Crafting a map for a fictional universe can be a handy resource for readers. Not every fiction has a cartographic reference, nor is it a requirement for good work. However, when done correctly, a map benefits both author and reader.
In this article, I’ll give an example of how I create my maps. You can take what you find appropriate and apply it to your projects. Hopefully, this tutorial will get you started. It may be a bit complicated and technical but bear with me.
You can use whatever media you want to design your map. I use a free program called GIMP. Set your image borders appropriately, and use a DPI of 300×300, in case you ever print out the map. Search under advanced settings for this feature.
Layer 1: The Background
When you have your blank canvas set up, first address the background. My personal preference is a basic fill tool. Your mileage may vary, depending on what kind of background your story needs. Most maps are continents, so they require an ocean or blue background.
Something like this:
I did a fill command in GIMP for the ocean backdrop here, then added some darker shades to indicate ocean depth.
Layer 2: Landmass
The next layer I work on is the outline and general fill of the land. Choose a yellow, peach, or brown color that resembles dirt or clay—or do whatever you want of course—for the land color.
You can use a pathing or pencil tool to create the black outline of the land, as shown, then use the fill tool. Most land isn’t perfect or smooth. Go for jagged edges along coasts or coves to simulate water erosion. You can also get creative and design fragment islands.
Layer 3: Land Color/Features
With the general land layer in place, you can focus on the more detailed facets of your map. Color coding. This step can be done in several ways, but in my example, I use pure color to indicate trees and mountains.
I used a light green to represent grasslands, dark green for forests, blue for lakes and rivers, brown for mountains areas, and white-brown for snow. Select all of layer 2 with a wand tool, so you don’t create color outside the landmass.
For the water masses, I went back to layer 2 and erased parts of it. Doing this allowed layer 1 to fill in where lakes and rivers lie.
Layer 4: Additional Land Details
This is another optional and flexible step, depending on what you want for your map. I added redundant mountain figures and then floating islands here. This gave the map more depth.
Here’s a tip: create one mountain figure and then use the clone stamp tool to easily replicate it. This makes it a lot easier! 🙂
Layer 5: Landmarks
Now that you have your land finished, it’s time to add landmarks! What do I mean? Cities, castles, special areas, and so forth. No, you don’t have to draw an entire castle—use symbols to represent them.
I used simple dots with minor details. You can certainly be creative with this and draw one small castle—then, using the clone stamp tool, replicate it wherever.
Layer 6: Map Legend
Every map needs a legend—a reference to tell readers what your landmarks mean. A north arrow or distance bar is also handy. You can make one yourself, or download a free-stock photo.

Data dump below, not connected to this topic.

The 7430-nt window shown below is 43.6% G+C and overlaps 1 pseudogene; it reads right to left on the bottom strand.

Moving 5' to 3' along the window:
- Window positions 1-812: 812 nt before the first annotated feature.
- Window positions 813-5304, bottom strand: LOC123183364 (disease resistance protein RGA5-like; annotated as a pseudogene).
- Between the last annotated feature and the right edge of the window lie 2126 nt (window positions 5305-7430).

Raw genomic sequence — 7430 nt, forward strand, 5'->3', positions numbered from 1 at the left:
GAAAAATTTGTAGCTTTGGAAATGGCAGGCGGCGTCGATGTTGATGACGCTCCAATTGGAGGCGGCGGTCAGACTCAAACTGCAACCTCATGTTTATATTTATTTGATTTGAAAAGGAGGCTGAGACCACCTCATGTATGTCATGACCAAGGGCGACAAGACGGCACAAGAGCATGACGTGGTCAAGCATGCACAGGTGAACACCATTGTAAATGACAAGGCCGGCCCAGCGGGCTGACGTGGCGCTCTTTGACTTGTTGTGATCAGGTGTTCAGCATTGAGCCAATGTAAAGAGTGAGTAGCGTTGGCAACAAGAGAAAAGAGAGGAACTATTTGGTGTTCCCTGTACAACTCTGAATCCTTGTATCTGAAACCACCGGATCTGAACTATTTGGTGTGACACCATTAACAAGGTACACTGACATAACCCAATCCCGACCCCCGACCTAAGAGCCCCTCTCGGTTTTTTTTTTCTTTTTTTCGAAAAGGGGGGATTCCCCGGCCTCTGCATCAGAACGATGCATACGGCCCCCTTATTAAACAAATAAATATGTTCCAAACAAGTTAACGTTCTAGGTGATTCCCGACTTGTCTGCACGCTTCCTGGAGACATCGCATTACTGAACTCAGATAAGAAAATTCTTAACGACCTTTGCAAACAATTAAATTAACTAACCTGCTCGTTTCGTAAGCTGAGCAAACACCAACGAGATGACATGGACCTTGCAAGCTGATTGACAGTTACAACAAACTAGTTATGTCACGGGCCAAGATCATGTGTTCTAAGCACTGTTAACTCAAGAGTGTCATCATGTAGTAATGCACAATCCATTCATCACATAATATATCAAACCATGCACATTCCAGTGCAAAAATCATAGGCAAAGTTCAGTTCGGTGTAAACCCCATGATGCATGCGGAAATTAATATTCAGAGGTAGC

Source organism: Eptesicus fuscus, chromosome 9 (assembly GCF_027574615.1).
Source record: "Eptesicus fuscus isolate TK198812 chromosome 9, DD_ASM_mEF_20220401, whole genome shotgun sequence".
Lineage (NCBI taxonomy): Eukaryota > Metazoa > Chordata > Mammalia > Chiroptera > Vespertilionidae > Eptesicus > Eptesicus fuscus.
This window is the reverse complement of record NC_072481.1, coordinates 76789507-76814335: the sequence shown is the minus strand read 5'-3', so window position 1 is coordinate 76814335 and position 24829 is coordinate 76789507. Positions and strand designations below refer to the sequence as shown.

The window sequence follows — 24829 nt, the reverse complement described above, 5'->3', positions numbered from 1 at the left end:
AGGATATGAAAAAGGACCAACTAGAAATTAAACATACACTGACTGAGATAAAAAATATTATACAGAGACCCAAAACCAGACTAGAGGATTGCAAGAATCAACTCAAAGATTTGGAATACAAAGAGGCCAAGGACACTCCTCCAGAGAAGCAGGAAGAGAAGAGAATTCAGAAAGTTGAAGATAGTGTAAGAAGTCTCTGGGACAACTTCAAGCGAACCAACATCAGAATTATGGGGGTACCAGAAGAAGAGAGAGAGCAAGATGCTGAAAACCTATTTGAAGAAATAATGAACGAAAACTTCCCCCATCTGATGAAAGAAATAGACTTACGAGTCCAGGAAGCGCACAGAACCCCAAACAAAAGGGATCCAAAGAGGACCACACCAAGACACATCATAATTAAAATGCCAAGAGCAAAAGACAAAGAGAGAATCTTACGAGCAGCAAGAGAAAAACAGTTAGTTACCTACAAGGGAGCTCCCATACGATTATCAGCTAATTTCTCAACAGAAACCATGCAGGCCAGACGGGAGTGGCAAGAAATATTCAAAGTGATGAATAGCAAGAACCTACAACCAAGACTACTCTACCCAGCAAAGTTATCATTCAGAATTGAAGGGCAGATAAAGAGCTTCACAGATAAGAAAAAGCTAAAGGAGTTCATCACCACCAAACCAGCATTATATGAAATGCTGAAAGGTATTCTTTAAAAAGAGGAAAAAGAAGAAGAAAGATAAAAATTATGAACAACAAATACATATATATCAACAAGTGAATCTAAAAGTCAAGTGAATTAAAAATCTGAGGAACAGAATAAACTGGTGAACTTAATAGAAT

Position your legend so that it doesn’t overlap over map details. Choose a location where there is a lot of “empty space”; this will add visual balance to your map.
Layer 7: Captions
You need captions that specify major or minor points on the map. Include text for your legend, a title, and any additional information a reader should know. A small bit about who authored the map is also good.
In this example, broader or more critical areas have a larger font size, while minor or smaller areas have a lower font size. If I were to do this over again, I’d probably make the font size for cities a bit larger, but at the same time, I don’t want to crowd the other map details with text. On an ebook or actual copy, the text would scale larger, but in the thumbnail here, it’s smaller.
Also consider using New Times Roman, or Courier. You want text that is easy to read, not necessarily fancy ones like I tried above.
Try adding in a background behind certain captions to improve readability. Don’t make it too sharp, just enough to accentuate the caption’s letters. Notice the difference below:
Layer 8: Border Details
Try adding in some special effects to your borders. This will help your map stand out! Maybe mist or fading out of the ocean. I went with scroll parchment.
Other Things to Consider
You could also add in fantasy details like sea dragons swimming in the ocean, or maybe other mythic creatures that add an “ancient” feeling to your map. Clouds with shadows are nice too. Go wild! Remember, this is your map and fictional world.
Creating maps is a fun activity that adds important detail to your story. A map can be a wide variety of things—and the example above is just a few of them. Remember, there are thousands of ways to design a map, and it doesn’t have to be perfect.
I hope this article has helped get you started with the map making process. Cheers. 🙂
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